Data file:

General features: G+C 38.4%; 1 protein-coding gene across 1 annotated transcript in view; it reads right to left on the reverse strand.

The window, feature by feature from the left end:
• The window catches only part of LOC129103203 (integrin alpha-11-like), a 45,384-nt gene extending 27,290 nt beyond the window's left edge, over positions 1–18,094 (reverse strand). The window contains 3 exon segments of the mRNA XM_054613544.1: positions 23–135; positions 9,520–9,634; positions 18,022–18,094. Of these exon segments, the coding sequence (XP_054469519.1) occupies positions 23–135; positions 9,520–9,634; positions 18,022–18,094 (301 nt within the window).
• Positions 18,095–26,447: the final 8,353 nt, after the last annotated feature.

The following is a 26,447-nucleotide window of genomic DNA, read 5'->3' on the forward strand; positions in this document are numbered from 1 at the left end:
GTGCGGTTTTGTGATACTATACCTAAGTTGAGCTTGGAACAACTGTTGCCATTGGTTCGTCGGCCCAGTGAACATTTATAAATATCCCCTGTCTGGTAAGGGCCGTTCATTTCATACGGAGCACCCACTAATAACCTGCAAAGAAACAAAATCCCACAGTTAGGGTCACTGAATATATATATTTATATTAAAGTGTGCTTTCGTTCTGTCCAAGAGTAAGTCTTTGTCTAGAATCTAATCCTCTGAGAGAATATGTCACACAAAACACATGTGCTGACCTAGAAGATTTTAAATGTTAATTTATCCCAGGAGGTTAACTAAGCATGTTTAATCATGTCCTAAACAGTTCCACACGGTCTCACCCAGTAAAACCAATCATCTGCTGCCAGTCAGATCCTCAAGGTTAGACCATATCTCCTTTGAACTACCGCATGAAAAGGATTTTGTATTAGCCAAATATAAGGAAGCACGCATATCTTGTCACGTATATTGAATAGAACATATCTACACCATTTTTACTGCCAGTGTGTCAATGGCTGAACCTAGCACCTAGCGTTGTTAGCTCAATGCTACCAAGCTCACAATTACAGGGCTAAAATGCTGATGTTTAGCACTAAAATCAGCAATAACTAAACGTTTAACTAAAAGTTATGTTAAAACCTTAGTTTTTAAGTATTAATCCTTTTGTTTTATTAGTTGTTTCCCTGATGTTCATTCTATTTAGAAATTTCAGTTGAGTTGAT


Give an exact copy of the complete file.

General features: G+C 38.4%; 1 protein-coding gene across 1 annotated transcript in view; it reads right to left on the reverse strand.

The window, feature by feature from the left end:
• The window catches only part of LOC129103203 (integrin alpha-11-like), a 45,384-nt gene extending 27,290 nt beyond the window's left edge, over positions 1–18,094 (reverse strand). The window contains 3 exon segments of the mRNA XM_054613544.1: positions 23–135; positions 9,520–9,634; positions 18,022–18,094. Of these exon segments, the coding sequence (XP_054469519.1) occupies positions 23–135; positions 9,520–9,634; positions 18,022–18,094 (301 nt within the window).
• Positions 18,095–26,447: the final 8,353 nt, after the last annotated feature.

The following is a 26,447-nucleotide window of genomic DNA, read 5'->3' on the forward strand; positions in this document are numbered from 1 at the left end:
GTGCGGTTTTGTGATACTATACCTAAGTTGAGCTTGGAACAACTGTTGCCATTGGTTCGTCGGCCCAGTGAACATTTATAAATATCCCCTGTCTGGTAAGGGCCGTTCATTTCATACGGAGCACCCACTAATAACCTGCAAAGAAACAAAATCCCACAGTTAGGGTCACTGAATATATATATTTATATTAAAGTGTGCTTTCGTTCTGTCCAAGAGTAAGTCTTTGTCTAGAATCTAATCCTCTGAGAGAATATGTCACACAAAACACATGTGCTGACCTAGAAGATTTTAAATGTTAATTTATCCCAGGAGGTTAACTAAGCATGTTTAATCATGTCCTAAACAGTTCCACACGGTCTCACCCAGTAAAACCAATCATCTGCTGCCAGTCAGATCCTCAAGGTTAGACCATATCTCCTTTGAACTACCGCATGAAAAGGATTTTGTATTAGCCAAATATAAGGAAGCACGCATATCTTGTCACGTATATTGAATAGAACATATCTACACCATTTTTACTGCCAGTGTGTCAATGGCTGAACCTAGCACCTAGCGTTGTTAGCTCAATGCTACCAAGCTCACAATTACAGGGCTAAAATGCTGATGTTTAGCACTAAAATCAGCAATAACTAAACGTTTAACTAAAAGTTATGTTAAAACCTTAGTTTTTAAGTATTAATCCTTTTGTTTTATTAGTTGTTTCCCTGATGTTCATTCTATTTAGAAATTTCAGTTGAGTTGAT